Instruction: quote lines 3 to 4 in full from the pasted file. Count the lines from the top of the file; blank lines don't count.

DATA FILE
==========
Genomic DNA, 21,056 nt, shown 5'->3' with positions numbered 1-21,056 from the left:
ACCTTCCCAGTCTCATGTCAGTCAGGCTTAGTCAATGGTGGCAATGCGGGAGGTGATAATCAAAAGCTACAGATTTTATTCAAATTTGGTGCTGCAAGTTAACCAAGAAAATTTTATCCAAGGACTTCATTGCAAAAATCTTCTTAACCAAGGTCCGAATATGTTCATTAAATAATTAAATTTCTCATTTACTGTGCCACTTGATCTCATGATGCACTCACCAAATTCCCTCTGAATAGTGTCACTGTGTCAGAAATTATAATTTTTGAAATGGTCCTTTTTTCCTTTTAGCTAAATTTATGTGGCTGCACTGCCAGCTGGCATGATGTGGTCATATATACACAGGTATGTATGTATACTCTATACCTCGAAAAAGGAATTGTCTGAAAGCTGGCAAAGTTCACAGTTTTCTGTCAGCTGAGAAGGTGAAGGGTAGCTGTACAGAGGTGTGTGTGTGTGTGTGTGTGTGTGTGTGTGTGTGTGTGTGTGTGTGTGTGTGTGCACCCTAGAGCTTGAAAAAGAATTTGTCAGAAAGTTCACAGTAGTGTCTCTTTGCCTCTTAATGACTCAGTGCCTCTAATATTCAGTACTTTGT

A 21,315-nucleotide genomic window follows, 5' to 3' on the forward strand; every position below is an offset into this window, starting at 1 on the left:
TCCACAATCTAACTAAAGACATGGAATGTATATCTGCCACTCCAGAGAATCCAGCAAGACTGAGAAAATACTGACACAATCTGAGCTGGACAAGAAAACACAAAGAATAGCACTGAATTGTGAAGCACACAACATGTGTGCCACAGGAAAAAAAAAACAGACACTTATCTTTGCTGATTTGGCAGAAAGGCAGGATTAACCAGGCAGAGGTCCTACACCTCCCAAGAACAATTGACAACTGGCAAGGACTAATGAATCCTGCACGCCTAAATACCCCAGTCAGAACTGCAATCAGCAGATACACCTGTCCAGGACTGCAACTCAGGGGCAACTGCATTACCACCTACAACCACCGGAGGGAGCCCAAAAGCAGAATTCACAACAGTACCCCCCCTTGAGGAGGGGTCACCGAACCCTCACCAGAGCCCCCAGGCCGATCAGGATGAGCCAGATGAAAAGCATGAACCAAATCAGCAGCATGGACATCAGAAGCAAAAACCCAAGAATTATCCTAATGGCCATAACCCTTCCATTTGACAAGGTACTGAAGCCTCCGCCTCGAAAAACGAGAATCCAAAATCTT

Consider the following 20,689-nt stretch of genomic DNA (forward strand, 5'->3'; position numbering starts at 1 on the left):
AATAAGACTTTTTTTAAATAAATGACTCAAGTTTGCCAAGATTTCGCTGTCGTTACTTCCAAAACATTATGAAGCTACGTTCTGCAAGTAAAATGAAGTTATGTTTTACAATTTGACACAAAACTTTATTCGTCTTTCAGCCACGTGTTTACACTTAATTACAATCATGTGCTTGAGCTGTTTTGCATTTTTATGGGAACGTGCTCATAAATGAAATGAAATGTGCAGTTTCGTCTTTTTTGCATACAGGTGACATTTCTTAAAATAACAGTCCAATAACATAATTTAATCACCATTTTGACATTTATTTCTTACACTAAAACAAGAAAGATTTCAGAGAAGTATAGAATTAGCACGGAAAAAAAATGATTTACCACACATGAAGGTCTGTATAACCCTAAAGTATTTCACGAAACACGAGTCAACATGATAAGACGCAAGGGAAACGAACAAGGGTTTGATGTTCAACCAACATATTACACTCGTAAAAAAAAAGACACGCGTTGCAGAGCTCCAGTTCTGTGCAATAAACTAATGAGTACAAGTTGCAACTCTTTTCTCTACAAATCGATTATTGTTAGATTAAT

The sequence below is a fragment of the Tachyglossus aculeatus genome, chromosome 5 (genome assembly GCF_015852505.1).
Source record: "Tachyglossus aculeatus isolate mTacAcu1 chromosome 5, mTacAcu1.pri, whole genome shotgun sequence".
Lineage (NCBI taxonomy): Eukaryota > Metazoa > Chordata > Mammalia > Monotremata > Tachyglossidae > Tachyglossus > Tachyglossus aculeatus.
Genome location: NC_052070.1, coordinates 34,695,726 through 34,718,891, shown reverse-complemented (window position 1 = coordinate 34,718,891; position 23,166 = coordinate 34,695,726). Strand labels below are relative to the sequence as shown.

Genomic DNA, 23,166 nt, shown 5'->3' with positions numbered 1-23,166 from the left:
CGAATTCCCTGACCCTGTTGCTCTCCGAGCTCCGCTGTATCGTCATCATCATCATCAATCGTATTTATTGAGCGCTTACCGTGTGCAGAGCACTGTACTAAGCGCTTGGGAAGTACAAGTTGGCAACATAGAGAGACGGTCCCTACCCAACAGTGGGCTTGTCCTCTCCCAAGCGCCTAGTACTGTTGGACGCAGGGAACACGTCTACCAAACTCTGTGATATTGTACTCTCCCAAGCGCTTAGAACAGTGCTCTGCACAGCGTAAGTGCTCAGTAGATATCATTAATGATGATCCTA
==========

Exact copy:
A 21,315-nucleotide genomic window follows, 5' to 3' on the forward strand; every position below is an offset into this window, starting at 1 on the left:
TCCACAATCTAACTAAAGACATGGAATGTATATCTGCCACTCCAGAGAATCCAGCAAGACTGAGAAAATACTGACACAATCTGAGCTGGACAAGAAAACACAAAGAATAGCACTGAATTGTGAAGCACACAACATGTGTGCCACAGGAAAAAAAAAACAGACACTTATCTTTGCTGATTTGGCAGAAAGGCAGGATTAACCAGGCAGAGGTCCTACACCTCCCAAGAACAATTGACAACTGGCAAGGACTAATGAATCCTGCACGCCTAAATACCCCAGTCAGAACTGCAATCAGCAGATACACCTGTCCAGGACTGCAACTCAGGGGCAACTGCATTACCACCTACAACCACCGGAGGGAGCCCAAAAGCAGAATTCACAACAGTACCCCCCCTTGAGGAGGGGTCACCGAACCCTCACCAGAGCCCCCAGGCCGATCAGGATGAGCCAGATGAAAAGCATGAACCAAATCAGCAGCATGGACATCAGAAGCAAAAACCCAAGAATTATCCTAATGGCCATAACCCTTCCATTTGACAAGGTACTGAAGCCTCCGCCTCGAAAAACGAGAATCCAAAATCTT